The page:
- The Washington Times - Monday, June 13, 2011

An ethics reform bill before the D.C. Council creates a “redundant bureaucratic apparatus,” does not deal with the root causes of scandal and fails to support existing agencies charged with oversight of city officials, D.C. Attorney General Irvin B. Nathan testified Monday.

Mr. Nathan bluntly told the Committee on Government Operations and the Environment it should broaden his office’s subpoena power instead of offering even greater capabilities to a new watchdog office proposed in the legislation.

The Comprehensive Ethics Reform Act of 2011 would create the Office of Government Accountability within the Board of Elections and Ethics to examine standards of conduct, lobbying and conflicts of interest. The office would be empowered to investigate charges of violations and be authorized to impose sanctions.

The bill, co-sponsored by D.C. Council Chairman Kwame R. Brown and council member Mary M. Cheh, requires D.C. employees to receive annual ethics training and face maximum penalties of $5,000 for violating standards of conduct. It also requires lobbyists to register online and disclose their business relationships with elected officials.

Ms. Cheh, Ward 3 Democrat and chairman of the government operations committee, referred to the bill as a first step that needs “the benefit of everyone’s good thinking” to create a finished product.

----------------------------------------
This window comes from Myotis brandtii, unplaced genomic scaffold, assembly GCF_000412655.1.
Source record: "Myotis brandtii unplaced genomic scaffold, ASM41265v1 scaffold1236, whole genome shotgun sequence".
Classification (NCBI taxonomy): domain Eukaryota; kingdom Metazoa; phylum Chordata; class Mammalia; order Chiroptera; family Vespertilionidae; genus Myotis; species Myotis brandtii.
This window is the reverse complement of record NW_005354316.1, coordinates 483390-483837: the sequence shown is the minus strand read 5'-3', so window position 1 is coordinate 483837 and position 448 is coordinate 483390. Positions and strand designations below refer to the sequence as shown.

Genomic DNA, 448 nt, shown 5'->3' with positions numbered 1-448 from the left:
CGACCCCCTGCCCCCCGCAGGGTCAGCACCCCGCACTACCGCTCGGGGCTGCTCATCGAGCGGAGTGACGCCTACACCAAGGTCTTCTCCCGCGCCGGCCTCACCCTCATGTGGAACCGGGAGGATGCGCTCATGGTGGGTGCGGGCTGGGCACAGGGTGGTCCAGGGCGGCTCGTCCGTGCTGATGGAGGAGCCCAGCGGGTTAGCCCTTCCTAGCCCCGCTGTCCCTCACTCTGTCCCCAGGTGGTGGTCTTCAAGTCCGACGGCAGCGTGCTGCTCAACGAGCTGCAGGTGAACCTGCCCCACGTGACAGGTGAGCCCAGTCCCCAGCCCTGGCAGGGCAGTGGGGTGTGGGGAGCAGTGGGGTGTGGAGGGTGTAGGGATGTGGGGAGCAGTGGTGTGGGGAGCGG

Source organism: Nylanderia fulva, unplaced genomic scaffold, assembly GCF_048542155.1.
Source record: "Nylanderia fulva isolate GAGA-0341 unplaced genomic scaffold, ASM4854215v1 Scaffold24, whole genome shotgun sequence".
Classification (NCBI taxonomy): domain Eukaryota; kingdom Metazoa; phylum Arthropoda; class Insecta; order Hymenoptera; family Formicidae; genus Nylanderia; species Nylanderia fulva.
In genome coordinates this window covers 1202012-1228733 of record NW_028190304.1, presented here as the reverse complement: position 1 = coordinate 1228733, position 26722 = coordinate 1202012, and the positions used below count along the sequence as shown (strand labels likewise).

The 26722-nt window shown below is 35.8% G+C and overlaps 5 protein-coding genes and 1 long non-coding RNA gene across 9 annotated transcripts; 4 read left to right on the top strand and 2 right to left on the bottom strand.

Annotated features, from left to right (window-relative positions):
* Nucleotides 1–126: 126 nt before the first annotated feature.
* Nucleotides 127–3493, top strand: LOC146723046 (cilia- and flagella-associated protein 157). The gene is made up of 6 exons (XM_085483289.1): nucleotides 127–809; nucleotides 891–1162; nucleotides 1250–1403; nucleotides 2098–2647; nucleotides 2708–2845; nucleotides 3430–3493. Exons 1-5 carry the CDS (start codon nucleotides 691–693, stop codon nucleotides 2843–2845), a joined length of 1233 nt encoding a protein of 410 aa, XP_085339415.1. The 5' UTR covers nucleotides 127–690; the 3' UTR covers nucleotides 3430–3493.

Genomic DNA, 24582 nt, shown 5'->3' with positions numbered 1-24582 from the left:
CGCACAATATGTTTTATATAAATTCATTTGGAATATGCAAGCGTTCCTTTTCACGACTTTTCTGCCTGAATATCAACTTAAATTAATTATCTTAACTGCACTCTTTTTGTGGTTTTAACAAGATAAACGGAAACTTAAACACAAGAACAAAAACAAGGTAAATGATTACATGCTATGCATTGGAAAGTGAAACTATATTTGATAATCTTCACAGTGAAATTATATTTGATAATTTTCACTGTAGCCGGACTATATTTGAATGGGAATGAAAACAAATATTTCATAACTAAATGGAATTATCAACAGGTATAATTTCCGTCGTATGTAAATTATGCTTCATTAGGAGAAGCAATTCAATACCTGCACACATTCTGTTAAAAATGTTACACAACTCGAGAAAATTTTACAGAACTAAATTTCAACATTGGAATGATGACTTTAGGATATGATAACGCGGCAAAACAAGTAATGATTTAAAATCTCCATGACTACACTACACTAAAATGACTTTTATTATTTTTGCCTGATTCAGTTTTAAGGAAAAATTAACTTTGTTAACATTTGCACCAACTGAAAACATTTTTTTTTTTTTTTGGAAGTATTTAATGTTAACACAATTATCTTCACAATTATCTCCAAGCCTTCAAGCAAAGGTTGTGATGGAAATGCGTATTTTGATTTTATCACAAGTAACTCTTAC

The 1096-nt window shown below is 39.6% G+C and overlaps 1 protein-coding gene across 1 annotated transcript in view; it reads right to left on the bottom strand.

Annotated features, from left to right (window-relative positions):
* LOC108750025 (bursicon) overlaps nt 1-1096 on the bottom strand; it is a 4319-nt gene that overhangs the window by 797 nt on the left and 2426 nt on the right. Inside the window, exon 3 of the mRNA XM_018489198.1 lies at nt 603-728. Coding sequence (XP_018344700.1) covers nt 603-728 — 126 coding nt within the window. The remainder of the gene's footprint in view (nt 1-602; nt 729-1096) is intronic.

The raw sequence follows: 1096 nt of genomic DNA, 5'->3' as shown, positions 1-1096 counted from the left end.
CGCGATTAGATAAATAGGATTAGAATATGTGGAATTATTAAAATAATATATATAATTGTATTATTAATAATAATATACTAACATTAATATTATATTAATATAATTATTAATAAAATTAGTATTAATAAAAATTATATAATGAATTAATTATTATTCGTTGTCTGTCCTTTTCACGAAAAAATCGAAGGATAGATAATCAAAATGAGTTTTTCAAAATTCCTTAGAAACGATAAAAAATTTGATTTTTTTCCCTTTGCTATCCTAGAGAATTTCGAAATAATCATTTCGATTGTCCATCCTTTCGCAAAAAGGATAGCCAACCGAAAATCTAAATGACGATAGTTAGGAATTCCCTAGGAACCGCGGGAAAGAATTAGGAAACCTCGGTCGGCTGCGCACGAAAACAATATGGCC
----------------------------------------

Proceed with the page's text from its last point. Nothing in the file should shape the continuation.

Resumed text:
Mr. Nathan said the council should devote more resources and coordination efforts toward existing agencies, including the Office of Campaign Finance, the Office of the Inspector General, the D.C. auditor and his own office, to “help set an ethical tone that constituents expect of us and of which we can be proud.”

His testimony came at a critical junction for ethics in the District, after a sequence of formal actions last week to address mounting political scandals affecting city leaders.

Mr. Nathan’s office filed a lawsuit June 6 against council member Harry Thomas Jr., Ward 5 Democrat, who is accused of bilking more than $300,000 in public funds earmarked in 2007 for youth baseball programs for his personal and political use. That same day, the government operations committee heard testimony from 2010 mayoral candidate Sulaimon Brown, who claims he was paid and promised a city job by Mayor Vincent C. Gray to bash the incumbent, Adrian M. Fenty, on the campaign trail.

On Friday, the Office of Campaign Finance filed a complaint against Kwame R. Brown’s re-election committee accusing the group of failing to report campaign funds in 2008.

Each of the officials has denied any intentional wrongdoing.

With that backdrop, Ms. Cheh and other council members heard testimony from a line of public and government witnesses, including Mr. Nathan, on the best way to fine-tune a bill introduced by Ms. Cheh and Mr. Brown on May 17.

Witnesses criticized the bill for creating bureaucracy without offering clear ways to police government employees or enforce sanctions for violations.

Others criticized the mere mindset of the officials caught in the crosshairs of investigations and oversight hearings.

Muriel Bowser, Ward 4 Democrat, said it is important to close loopholes and strengthen the law, yet officials already swore they would be ethical leaders.

“I think we all know, and are all saddened and disappointed by, the state of affairs we find ourselves in,” Ms. Bowser said.

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